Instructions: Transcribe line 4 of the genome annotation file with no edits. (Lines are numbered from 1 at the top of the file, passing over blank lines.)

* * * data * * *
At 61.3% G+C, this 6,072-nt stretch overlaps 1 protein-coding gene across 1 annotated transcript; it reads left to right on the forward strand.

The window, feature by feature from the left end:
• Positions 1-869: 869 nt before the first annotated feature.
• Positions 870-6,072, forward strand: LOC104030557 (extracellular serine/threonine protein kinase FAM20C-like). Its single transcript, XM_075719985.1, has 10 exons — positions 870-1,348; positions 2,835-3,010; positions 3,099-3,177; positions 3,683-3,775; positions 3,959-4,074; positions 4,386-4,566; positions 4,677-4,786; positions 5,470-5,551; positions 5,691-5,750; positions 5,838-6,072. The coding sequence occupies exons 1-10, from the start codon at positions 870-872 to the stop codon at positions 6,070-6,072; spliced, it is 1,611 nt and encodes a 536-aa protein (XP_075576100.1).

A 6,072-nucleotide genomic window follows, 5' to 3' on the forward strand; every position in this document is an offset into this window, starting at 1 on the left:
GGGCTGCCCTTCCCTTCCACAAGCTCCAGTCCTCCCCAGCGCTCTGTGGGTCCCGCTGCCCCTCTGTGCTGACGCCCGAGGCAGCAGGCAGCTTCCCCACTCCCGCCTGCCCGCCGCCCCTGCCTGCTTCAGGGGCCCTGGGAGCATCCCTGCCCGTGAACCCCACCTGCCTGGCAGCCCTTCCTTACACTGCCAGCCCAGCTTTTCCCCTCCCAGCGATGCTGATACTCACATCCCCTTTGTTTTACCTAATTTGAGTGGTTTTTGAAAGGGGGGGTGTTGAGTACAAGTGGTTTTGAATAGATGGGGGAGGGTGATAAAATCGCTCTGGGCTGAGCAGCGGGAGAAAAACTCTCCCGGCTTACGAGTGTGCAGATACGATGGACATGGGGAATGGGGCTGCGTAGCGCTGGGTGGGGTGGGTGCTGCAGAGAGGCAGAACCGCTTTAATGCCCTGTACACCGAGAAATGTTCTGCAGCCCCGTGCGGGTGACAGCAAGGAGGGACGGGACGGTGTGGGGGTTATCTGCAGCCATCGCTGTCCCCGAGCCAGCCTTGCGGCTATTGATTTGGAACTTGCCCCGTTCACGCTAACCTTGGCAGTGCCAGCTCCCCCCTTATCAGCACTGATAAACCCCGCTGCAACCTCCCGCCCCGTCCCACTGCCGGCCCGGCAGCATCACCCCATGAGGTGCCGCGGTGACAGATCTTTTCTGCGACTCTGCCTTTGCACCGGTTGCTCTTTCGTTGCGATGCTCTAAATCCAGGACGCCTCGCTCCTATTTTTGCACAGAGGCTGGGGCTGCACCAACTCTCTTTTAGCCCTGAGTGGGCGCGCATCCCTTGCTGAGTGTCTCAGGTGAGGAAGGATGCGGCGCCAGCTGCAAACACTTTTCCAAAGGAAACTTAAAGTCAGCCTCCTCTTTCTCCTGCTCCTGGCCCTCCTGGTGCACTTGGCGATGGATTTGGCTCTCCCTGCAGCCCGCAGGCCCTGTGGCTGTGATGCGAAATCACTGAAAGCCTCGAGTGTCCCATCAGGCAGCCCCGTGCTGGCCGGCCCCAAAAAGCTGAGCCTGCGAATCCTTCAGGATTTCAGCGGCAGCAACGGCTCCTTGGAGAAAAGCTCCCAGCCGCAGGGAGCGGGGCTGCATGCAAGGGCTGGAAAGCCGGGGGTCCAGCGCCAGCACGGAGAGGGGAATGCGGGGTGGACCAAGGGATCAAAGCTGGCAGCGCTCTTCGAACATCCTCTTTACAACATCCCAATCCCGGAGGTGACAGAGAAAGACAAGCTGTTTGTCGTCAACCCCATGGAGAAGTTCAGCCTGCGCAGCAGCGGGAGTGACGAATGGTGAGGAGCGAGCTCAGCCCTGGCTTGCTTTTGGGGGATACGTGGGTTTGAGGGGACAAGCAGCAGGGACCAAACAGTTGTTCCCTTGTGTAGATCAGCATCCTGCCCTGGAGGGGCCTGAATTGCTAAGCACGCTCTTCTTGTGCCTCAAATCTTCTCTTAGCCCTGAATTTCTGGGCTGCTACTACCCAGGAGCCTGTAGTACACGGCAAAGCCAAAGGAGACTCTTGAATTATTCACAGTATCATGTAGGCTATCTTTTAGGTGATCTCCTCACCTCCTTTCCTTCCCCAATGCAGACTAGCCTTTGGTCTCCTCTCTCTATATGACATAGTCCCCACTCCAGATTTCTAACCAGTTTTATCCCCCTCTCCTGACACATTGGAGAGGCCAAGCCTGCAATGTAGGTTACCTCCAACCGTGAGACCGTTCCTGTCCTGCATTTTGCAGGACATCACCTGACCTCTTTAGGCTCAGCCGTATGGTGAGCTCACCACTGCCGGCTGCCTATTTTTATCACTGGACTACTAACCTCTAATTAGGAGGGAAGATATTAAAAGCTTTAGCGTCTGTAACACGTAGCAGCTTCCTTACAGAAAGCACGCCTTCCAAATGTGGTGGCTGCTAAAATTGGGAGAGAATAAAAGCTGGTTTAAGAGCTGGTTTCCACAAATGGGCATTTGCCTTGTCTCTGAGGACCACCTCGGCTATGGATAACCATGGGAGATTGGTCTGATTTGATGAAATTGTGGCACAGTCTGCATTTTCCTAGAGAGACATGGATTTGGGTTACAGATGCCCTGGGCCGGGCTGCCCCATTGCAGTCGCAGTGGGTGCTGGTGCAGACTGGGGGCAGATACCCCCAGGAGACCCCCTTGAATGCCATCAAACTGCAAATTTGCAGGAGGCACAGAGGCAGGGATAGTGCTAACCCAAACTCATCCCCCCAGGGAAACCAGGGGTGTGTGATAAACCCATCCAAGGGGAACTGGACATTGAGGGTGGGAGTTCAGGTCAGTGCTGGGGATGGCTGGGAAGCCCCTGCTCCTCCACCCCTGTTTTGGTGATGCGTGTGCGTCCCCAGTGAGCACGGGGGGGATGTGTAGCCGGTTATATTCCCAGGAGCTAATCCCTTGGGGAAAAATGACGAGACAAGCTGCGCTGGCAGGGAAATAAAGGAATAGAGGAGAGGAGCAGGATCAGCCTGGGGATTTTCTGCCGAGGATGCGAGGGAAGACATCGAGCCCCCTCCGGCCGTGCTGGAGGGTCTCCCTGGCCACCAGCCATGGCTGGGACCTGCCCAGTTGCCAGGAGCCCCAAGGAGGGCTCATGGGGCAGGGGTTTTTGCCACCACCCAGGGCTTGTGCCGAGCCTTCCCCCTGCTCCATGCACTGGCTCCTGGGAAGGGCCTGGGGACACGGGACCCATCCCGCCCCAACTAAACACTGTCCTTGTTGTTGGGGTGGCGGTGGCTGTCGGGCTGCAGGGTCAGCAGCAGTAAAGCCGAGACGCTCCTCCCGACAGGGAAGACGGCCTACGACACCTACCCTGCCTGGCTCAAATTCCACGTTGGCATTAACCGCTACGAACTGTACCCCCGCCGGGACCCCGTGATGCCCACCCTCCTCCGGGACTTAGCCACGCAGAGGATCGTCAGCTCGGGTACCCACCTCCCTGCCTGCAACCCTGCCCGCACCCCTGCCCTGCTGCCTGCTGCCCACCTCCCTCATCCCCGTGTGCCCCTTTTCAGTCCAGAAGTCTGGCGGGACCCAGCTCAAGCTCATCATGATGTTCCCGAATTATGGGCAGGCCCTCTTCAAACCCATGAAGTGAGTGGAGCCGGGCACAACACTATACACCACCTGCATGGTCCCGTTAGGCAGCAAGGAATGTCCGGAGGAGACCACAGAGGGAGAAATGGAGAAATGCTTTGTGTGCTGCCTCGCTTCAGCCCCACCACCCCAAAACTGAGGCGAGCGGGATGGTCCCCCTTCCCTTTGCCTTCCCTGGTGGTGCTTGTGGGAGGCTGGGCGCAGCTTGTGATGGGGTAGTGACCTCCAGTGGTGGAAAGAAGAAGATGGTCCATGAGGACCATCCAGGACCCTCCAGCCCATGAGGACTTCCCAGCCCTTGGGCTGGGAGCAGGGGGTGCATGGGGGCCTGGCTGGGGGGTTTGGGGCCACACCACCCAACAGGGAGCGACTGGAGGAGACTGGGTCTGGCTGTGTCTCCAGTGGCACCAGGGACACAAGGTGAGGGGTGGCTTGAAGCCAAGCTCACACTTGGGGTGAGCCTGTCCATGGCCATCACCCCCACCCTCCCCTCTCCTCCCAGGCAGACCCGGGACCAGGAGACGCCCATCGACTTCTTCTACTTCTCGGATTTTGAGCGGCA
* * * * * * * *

• Positions 870-6,072, forward strand: LOC104030557 (extracellular serine/threonine protein kinase FAM20C-like). Its single transcript, XM_075719985.1, has 10 exons — positions 870-1,348; positions 2,835-3,010; positions 3,099-3,177; positions 3,683-3,775; positions 3,959-4,074; positions 4,386-4,566; positions 4,677-4,786; positions 5,470-5,551; positions 5,691-5,750; positions 5,838-6,072. The coding sequence occupies exons 1-10, from the start codon at positions 870-872 to the stop codon at positions 6,070-6,072; spliced, it is 1,611 nt and encodes a 536-aa protein (XP_075576100.1).